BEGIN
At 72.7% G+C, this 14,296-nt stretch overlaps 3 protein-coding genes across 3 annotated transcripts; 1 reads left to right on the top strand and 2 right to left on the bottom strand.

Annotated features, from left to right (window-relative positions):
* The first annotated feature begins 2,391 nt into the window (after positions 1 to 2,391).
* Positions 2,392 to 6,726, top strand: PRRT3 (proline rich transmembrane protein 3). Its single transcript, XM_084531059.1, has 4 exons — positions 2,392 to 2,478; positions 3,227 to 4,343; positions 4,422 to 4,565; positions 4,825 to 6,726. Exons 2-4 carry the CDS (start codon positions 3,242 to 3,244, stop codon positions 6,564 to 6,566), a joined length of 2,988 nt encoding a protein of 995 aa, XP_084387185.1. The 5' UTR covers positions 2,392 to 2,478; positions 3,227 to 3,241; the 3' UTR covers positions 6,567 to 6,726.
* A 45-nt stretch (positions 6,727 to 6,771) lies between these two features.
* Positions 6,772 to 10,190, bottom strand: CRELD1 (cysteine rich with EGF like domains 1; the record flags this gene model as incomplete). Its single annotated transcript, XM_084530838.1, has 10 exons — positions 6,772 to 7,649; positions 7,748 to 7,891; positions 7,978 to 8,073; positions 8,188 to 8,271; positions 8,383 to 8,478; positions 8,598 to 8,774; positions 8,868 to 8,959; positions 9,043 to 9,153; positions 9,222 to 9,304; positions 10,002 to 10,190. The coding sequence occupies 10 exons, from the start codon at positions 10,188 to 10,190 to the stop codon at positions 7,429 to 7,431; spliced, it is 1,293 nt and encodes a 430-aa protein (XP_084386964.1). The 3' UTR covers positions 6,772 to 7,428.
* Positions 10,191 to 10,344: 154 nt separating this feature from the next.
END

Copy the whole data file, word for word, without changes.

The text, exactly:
At 72.7% G+C, this 14,296-nt stretch overlaps 3 protein-coding genes across 3 annotated transcripts; 1 reads left to right on the top strand and 2 right to left on the bottom strand.

Annotated features, from left to right (window-relative positions):
* The first annotated feature begins 2,391 nt into the window (after positions 1 to 2,391).
* Positions 2,392 to 6,726, top strand: PRRT3 (proline rich transmembrane protein 3). Its single transcript, XM_084531059.1, has 4 exons — positions 2,392 to 2,478; positions 3,227 to 4,343; positions 4,422 to 4,565; positions 4,825 to 6,726. Exons 2-4 carry the CDS (start codon positions 3,242 to 3,244, stop codon positions 6,564 to 6,566), a joined length of 2,988 nt encoding a protein of 995 aa, XP_084387185.1. The 5' UTR covers positions 2,392 to 2,478; positions 3,227 to 3,241; the 3' UTR covers positions 6,567 to 6,726.
* A 45-nt stretch (positions 6,727 to 6,771) lies between these two features.
* Positions 6,772 to 10,190, bottom strand: CRELD1 (cysteine rich with EGF like domains 1; the record flags this gene model as incomplete). Its single annotated transcript, XM_084530838.1, has 10 exons — positions 6,772 to 7,649; positions 7,748 to 7,891; positions 7,978 to 8,073; positions 8,188 to 8,271; positions 8,383 to 8,478; positions 8,598 to 8,774; positions 8,868 to 8,959; positions 9,043 to 9,153; positions 9,222 to 9,304; positions 10,002 to 10,190. The coding sequence occupies 10 exons, from the start codon at positions 10,188 to 10,190 to the stop codon at positions 7,429 to 7,431; spliced, it is 1,293 nt and encodes a 430-aa protein (XP_084386964.1). The 3' UTR covers positions 6,772 to 7,428.
* Positions 10,191 to 10,344: 154 nt separating this feature from the next.